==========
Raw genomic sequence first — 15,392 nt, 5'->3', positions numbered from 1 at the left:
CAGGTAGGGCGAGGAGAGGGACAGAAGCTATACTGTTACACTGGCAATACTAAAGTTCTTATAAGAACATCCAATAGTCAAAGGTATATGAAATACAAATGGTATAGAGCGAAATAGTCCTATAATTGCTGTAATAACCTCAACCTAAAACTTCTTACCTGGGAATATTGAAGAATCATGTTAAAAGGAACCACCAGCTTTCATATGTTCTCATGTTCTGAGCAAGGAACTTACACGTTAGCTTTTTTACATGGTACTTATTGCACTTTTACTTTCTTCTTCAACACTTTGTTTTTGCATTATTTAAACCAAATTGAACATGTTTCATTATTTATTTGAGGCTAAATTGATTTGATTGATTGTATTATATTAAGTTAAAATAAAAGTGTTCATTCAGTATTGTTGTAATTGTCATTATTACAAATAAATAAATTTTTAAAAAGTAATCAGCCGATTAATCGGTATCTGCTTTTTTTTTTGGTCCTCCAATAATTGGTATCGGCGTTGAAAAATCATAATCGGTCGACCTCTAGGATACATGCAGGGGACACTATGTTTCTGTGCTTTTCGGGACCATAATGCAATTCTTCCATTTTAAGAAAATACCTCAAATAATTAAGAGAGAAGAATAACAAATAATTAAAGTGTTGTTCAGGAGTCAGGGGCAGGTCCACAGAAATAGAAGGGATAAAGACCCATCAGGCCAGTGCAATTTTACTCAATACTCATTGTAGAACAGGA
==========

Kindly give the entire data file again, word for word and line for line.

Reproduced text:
Raw genomic sequence first — 15,392 nt, 5'->3', positions numbered from 1 at the left:
CAGGTAGGGCGAGGAGAGGGACAGAAGCTATACTGTTACACTGGCAATACTAAAGTTCTTATAAGAACATCCAATAGTCAAAGGTATATGAAATACAAATGGTATAGAGCGAAATAGTCCTATAATTGCTGTAATAACCTCAACCTAAAACTTCTTACCTGGGAATATTGAAGAATCATGTTAAAAGGAACCACCAGCTTTCATATGTTCTCATGTTCTGAGCAAGGAACTTACACGTTAGCTTTTTTACATGGTACTTATTGCACTTTTACTTTCTTCTTCAACACTTTGTTTTTGCATTATTTAAACCAAATTGAACATGTTTCATTATTTATTTGAGGCTAAATTGATTTGATTGATTGTATTATATTAAGTTAAAATAAAAGTGTTCATTCAGTATTGTTGTAATTGTCATTATTACAAATAAATAAATTTTTAAAAAGTAATCAGCCGATTAATCGGTATCTGCTTTTTTTTTTGGTCCTCCAATAATTGGTATCGGCGTTGAAAAATCATAATCGGTCGACCTCTAGGATACATGCAGGGGACACTATGTTTCTGTGCTTTTCGGGACCATAATGCAATTCTTCCATTTTAAGAAAATACCTCAAATAATTAAGAGAGAAGAATAACAAATAATTAAAGTGTTGTTCAGGAGTCAGGGGCAGGTCCACAGAAATAGAAGGGATAAAGACCCATCAGGCCAGTGCAATTTTACTCAATACTCATTGTAGAACAGGA